Velcro cable ties 50/about $4 at Home Depot. I also use them to neatly bundle the wires going into each computer in the rear. When I need to unplug a computer, I no longer worry about dropping the cables behind the desk, and having to crawl underneath to retrieve them. The cable attaches with a loop to the power cord, then I wrap it around the bundle.

Posted by: rpfix | May 19, 2009 2:06 PM | Report abuse

For labelling the cables, I've found metallic sharpies and other pens have a tendency to smear or melt. I use a small labelmaker which wraps around most cables pretty well. If for some reason it doesn't want to stick - a little scotch tape does it.

Posted by: Gonzai | May 19, 2009 2:23 PM | Report abuse

Velcro straps. They come cheap in a roll at Home Depot in gray and black. They can also be found in colors (more expensive) if the cables need to be color coded. Both stay on the cable and don't get lost. Better than rubber bands which break and get lost.

Posted by: mugoretz1 | May 19, 2009 3:37 PM | Report abuse

You people are some sad fraks if you have to lock up that mess.

Give me an address and I'll donate several drawer-fulls of various cables and power supplies.

And yes, they're all functional. I don't save junk.

Posted by: spamsux1 | May 19, 2009 3:51 PM | Report abuse

davidhilfiker is right. The lack of readability with Firefox occurs when using Adblock Plus.

The Post is sabotaging users of Adblock Plus. I protest, and will continue my protest in the comment sections until the Post restores full functionality.

Posted by: Bitter_Bill | May 19, 2009 6:36 PM | Report abuse

If you want to learn how to deal with cables, hang out with pro-audio guys. We/they have to set up and tear down studios full of expensive, delicate cables every day.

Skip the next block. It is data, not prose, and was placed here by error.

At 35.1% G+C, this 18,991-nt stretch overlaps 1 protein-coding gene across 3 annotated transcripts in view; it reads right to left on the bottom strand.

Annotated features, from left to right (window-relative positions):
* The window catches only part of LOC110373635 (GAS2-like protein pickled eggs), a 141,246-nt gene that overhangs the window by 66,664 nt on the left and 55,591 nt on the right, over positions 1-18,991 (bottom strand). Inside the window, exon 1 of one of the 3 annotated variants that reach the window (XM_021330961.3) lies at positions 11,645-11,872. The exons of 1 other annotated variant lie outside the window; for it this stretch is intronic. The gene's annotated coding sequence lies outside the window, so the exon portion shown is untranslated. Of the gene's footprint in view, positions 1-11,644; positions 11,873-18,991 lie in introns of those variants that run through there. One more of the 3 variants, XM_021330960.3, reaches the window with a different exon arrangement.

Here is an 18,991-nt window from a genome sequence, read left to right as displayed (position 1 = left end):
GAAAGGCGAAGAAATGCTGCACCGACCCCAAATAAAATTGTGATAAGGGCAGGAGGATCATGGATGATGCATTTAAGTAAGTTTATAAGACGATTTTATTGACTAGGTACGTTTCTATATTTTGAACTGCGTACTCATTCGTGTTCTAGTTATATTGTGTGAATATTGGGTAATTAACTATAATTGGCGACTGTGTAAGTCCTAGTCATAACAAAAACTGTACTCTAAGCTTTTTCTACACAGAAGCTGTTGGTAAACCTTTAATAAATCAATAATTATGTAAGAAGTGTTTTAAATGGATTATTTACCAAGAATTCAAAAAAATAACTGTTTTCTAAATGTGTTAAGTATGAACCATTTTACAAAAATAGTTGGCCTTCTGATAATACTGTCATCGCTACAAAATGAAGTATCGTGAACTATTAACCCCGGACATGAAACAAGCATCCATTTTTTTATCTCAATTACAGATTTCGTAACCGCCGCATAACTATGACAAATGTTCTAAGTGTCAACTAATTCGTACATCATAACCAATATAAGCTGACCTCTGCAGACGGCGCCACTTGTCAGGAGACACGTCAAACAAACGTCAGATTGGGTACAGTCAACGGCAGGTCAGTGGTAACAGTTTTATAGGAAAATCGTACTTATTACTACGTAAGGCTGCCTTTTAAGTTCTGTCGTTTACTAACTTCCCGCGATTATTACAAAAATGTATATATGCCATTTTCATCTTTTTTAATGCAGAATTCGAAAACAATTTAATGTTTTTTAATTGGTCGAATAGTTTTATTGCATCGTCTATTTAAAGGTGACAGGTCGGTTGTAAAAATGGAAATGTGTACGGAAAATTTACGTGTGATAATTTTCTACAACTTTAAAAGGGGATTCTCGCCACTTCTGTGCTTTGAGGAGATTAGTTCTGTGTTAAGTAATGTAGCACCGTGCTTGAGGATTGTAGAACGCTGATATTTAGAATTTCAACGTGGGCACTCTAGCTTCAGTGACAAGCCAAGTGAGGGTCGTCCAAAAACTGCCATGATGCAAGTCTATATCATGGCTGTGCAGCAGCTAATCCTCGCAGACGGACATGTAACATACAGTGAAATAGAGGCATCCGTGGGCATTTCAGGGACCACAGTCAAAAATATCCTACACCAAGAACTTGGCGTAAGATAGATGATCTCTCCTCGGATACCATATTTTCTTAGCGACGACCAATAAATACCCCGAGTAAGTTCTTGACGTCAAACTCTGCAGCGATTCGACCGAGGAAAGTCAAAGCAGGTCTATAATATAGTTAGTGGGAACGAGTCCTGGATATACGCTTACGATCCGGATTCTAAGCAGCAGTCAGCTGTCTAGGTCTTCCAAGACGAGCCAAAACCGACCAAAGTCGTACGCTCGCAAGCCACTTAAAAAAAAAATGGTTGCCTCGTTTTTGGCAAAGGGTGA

Coiling: Cables have a "grain". Those soft, rubbery cables want to be coiled without being twisted; Google "over-under wrapping" for videos on how to do it. Do NOT wrap them up around your elbow! (The stiff, plastic cables usually are beyond hope, so just fold them up the way you always do.)

For temporary coiling: Home Depot carries some type of Velcro-like cable straps. I forget the brand, but it comes in a package with two rolls: one black, one gray. It's far and away better than anything else; they don't fray, fuzz up, or get caught on each other like most Velcro straps. NO rubber bands or tape; rubber bands dry out, and tape oozes.

For cables that are staying put, you need three things:

1. 7" and 10" nylon zip ties
2. Cable tie mounts. Google MB4ASHA for an example. These screw into (or stick on) your furniture.
3. A ratcheting cable-tie gun. It automatically tensions the cable tie and cuts it flush. (it's FUN.) Don't get the cheap plastic kind; spend $40 on a metal one. Panduit, Hellerman Tyton, Paladin all make good models.

Then: Run all your cables, one at a time, and divide them into "lanes" that make sense to you. In audio, we have to keep signal and power separate, but for PCs, just do whatever you helps you keep them straight. Keep everything at right angles, and use the cable-tie mounts to create "corners". Coil up any excess length, and mount that coil somewhere out of the way.

I had a small studio with maybe 50 pieces of gear, and I never had tangles behind the desk.

Posted by: JayL1 | May 19, 2009 8:28 PM | Report abuse

HA HA - I was about to post that "roadies never have Cordian Knots" and JayL just explained why!

Audiophiles and stage staff are not allowed to have messy cables, so storing our electronic toy cables just comes naturally.

Posted by: lquarton | May 20, 2009 1:03 AM | Report abuse

Don't forget for best sound and pix you must use the proper devices to keep the cables properly separated and up off the floor. Seriously folks to this.

HDMI 1.3 makes life so much easier one cable from FIOS box and Blu Ray etc to HT controller or receiver and then one out TV or front projector. No more toslink digital and component cables or lets try to connect a S video cable in the dark.

Posted by: sheepherder | May 20, 2009 6:56 AM | Report abuse

This may be the most helpful bunch of suggestions ever! (Well, or at least for this month.) Thanks, folks...

- RP

Posted by: robpegoraro | May 20, 2009 4:26 PM | Report abuse

I would add that using a Casio or Ptouch label maker, making the labels extra long to attach to the wires/adapter wires helps, but the backs of the labels have to adhere to each other; and silver Sharpies on black boxes.

Two q's: What does AR mean: Assault rifle? Anal retentive? Ambiguous racket? Even Urban dictionary didn't help me here.

second one: What is a WALL WART?

thx

Posted by: howardstuff | May 20, 2009 9:54 PM | Report abuse

The comments to this entry are closed.